Practice Makes Perfect?

So, I was thinking about all the wonderful conversations I get to have with people about faith and other spiritual matters.  I was thinking that there are two concerns that are persistently present.  The first is a concern of global proportion.  In the face of violence and brokenness we see every day –  a shooting here, a a terror attack there; a murder on a local city street or a casualty in Afghanistan; another child dead of abuse or just starving to death – people wonder, “Why?”  Why do people take life? Why do people do such unspeakable things to others?  Why can’t we get along, be more civil, stop shouting at each other? Why can;t we even discuss our faith or politics without getting ugly?

The second concern flows from the first.  “Pastor, how can we forgive?”  Sometimes this question is applied to those aforementioned terrorists and gunmen .  Sometimes it is applied to those people, much closer, who have so deeply hurt us we cannot imagine forgiving them – ever.  The questions implied in our struggle are: Doesn’t God have a means of overcoming the evil of the world?  Isn’t love and forgiveness wasted upon those who so violently or unrepentantly do harm and wreak havoc?

The gospel of Christ does not offer an easy solution. First, we are commanded to love and pray for our enemies. (Matt. 5:44)  Second, we are commanded to forgive as we have been forgiven (The Lord’s Prayer).  The unconditional love of God shown in the death of Christ for our sin, becomes the model for how we treat others. We might long for a better way; a way that allows for a pound of flesh; we might rail at God with the shear impossibility of forgiving people who seek to damage and destroy us, but as Richard Lischer says in his book The End of Words, “We preach God’s love to those who are staggering through loveless relationships.  We preach forgiveness to injured parties who possess a moral right to say ‘Never again.’  Worst of all we preach reconciliation to those who, either consciously or unconsciously, seize upon our words for permission of continued sin.  Of them the Scripture says, ‘They crucify the Son of God afresh.’  Nowhere do you see the vulnerability of the church more clearly than when it gathers up its authority and announces the forgiveness of sins.”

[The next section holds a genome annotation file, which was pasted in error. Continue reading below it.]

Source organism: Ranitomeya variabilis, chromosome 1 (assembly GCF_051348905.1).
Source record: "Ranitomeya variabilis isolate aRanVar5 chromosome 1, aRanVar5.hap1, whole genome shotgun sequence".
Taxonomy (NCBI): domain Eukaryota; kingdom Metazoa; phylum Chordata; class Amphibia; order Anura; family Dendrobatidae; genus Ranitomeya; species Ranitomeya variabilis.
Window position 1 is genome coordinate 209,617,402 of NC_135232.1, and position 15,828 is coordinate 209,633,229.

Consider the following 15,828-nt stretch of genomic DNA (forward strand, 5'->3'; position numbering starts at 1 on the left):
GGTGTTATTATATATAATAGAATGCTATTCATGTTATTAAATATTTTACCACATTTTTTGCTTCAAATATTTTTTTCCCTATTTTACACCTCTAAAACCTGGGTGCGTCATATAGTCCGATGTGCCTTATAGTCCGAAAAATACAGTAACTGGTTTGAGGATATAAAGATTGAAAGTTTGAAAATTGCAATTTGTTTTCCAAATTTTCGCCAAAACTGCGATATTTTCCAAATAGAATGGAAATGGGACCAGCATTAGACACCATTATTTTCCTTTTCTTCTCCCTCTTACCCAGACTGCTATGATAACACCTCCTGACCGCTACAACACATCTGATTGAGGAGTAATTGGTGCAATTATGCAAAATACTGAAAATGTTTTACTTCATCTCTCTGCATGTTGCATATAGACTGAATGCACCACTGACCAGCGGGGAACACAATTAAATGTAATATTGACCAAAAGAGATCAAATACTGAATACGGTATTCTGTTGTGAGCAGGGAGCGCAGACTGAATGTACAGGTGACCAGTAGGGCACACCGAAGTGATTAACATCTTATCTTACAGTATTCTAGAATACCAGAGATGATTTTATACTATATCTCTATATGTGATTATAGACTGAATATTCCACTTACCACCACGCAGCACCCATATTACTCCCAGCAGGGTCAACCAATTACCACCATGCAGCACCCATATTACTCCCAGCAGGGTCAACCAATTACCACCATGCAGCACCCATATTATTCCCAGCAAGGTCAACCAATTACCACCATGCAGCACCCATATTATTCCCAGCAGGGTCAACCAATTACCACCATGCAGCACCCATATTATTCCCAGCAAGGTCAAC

The truth is that the very means by which God overcomes evil and our enemies is through the cross.  Jesus dies out of love for even the enemies who nail him to the tree of death.  In Luke’s gospel, Jesus says “Father, forgive them, they know not what the do.”  The very way that God looses us from our pain and restores the brokenness of the world is through the power of forgiveness.  Forgiveness frees us from being eaten alive by the hate.  But even more than that, it compels us to move toward those who are against us, with open hearts and hands.  It compels us to risk hurt to take the path of peace.

I must confess, and it is indeed a confession, that there are a handful of people for whom the thought of reconciliation seems impossible for me. In some way, I may carry the hurt and hate to my grave, where God will indeed heal the pain, and refine the hate out of me. Until that day, however, I will be called each day by Christ to forgive as I have been forgiven.  I will be challenged to practice forgiveness.  Forgiveness is not a feeling, it is a practice – I will try to pray for my enemies and with stuttering words utter words of forgiveness.